The court pulled up CBI for not doing its 'home work' in a case which the investigating agency has touted as a major accomplishment and used to rebut the perception of its poor conviction record. In fact, the bench found evidence put up by CBI to defend its case against Soren so weak that it was forced to call it a 'fairy tale'.
The rebuke came during the final arguments on Soren's appeal in the Shashi Nath Jha murder case, with a bench comprising Justices R S Sodhi and H R Malhotra sternly telling CBI counsel R M Tiwari, "Don't give up your case like this. As a public prosecutor (PP), you fill the gap in the case."
It made the observation after Tiwari failed to answer a series of queries. "We are giving you a month's time," Sodhi said, "to read each and every line of the file and then argue the case." The case was adjourned till July 6. "No more fairy tale on the next date of hearing, we need hard evidence."
Since I have not heard more about this after this particular article, I don't think that it has been picked up. Shibu Soren was a good coalition partner, hardly making any waves politically. He was a disaster as a minister in terms of getting work done, but since he was a good partner, he deserves all the help.
There is an air of extreme cynicism regarding politicans in the country, and such steps do not help. It is very well possible that in the next hearing, the government side gives the same kind of reponse and Shibu Soren is let off for lack of evidence. In such a case, the judge will proclaim that the government did not do its job properly, there will be articles in the papers for some days, and then the affair will die down with the government having kept its head low. And once he is acquitted, he can re-join the cabinet as a free man.

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posted by Ashish Agarwal @ 2:46 AM    

Saturday, May 26, 2007

Ratan Tata advises Govt to help large projects

Ratan Tata is a pretty famous name in India, being head of a large business group that is well liked and does not have too many controversies around it. So, when he is appointed to be the Chairman of the Investment Commission, you would tend to think that the Government is somewhat serious about bring in investment in India. Unfortunately, bringing in investment in India is not something as simple as showing a rosy picture to investors and then waiting for money to flow in. Investors need assurance about stability of policies, and about simple procedures; no investor is in the game of playing how to beat the bureaucracy; they want preferably a single window clearance for processes. Given the number of countries liberalizing in Asia and other areas, such single window clearance is available elsewhere. Now, in a country such as India, there is a right to expect resistance, and to listen to people; but the present Government displays itself to be extremely weak willed. For one, there is an irrational belief that most measures of liberalization will adversely affect the aam admi (common man), and unless the Congress leadership (including the Madam) can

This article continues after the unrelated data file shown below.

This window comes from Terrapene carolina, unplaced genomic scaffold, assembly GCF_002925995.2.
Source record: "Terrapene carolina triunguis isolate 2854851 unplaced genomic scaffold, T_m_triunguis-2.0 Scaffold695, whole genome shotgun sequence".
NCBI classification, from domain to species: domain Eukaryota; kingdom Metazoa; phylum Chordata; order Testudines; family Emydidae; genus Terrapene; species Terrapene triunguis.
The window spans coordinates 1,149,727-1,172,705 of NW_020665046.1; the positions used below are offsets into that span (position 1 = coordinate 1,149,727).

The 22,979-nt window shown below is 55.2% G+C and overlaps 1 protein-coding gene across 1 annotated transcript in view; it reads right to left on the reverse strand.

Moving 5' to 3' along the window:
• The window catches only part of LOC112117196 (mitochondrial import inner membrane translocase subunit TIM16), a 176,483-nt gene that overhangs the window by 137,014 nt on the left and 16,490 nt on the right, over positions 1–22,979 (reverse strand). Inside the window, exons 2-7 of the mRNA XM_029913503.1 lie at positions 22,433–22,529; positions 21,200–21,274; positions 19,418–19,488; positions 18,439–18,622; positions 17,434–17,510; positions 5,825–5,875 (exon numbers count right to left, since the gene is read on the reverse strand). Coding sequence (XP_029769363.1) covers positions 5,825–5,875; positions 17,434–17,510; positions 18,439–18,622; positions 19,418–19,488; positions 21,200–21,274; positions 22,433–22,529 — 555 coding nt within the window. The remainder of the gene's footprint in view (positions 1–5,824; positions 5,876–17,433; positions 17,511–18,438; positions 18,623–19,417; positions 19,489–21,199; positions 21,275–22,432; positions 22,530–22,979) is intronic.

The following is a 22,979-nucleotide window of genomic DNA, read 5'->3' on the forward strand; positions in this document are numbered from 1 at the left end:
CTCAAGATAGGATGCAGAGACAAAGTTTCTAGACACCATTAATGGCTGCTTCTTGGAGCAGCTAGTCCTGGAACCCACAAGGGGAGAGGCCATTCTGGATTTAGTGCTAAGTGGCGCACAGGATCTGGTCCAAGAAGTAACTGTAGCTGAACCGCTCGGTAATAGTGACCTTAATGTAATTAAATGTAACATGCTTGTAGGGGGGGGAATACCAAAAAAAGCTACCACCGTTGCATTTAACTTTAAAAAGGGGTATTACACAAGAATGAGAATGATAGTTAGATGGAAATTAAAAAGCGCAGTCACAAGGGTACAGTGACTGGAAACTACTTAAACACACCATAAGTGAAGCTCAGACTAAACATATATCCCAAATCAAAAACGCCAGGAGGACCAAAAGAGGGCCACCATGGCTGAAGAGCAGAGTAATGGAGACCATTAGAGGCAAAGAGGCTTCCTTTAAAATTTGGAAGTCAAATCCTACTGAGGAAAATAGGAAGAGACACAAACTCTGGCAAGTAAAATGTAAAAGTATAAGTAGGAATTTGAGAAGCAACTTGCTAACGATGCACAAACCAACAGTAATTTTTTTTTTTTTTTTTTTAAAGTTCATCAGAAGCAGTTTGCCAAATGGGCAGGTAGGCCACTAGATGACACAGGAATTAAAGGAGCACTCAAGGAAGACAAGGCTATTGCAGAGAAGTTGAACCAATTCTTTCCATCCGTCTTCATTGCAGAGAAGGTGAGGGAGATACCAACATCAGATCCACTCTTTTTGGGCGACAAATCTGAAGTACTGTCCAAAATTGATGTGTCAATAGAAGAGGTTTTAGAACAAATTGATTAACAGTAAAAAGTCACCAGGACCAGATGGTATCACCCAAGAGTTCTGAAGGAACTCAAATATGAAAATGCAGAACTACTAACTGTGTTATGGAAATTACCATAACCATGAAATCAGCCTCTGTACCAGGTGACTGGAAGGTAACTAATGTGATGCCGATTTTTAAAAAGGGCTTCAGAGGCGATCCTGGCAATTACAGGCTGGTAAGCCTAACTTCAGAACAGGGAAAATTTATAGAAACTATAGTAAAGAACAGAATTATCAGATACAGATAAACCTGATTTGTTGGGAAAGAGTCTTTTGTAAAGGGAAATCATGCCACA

understand that building large manufacturing and infrastructure projets is a good way of economic development that will improve the conditions of the common man, there really does not seem a way ahead.
Unless they can get this belief and be convinced, they will be forever be held back by the likes of the Mani Shankar Aiyer and the central left (CPM) politburo. These gentlemen believe that all big industry is bad, that any move to increase liberalization is caving in to the Unites States and that our people are better off with the growth rates of the 70's and 80's, when everyone was suffering and hence united.
Anyhow, over with my rant, and back to the story of this article:

Leading corporate house Tata Group's chairman Ratan Tata has expressed concern over delay in various projects in the country in a letter addressed to Prime Minister Manmohan Singh.
According to sources close to the development, Tata in his letter, written in his capacity as head of the country's Investment Commission, said that some government policies were coming in way of some of these projects. Tata in his letter mentioned the ventures announced by Lakshmi Mittal and Korean steel giant Posco in India.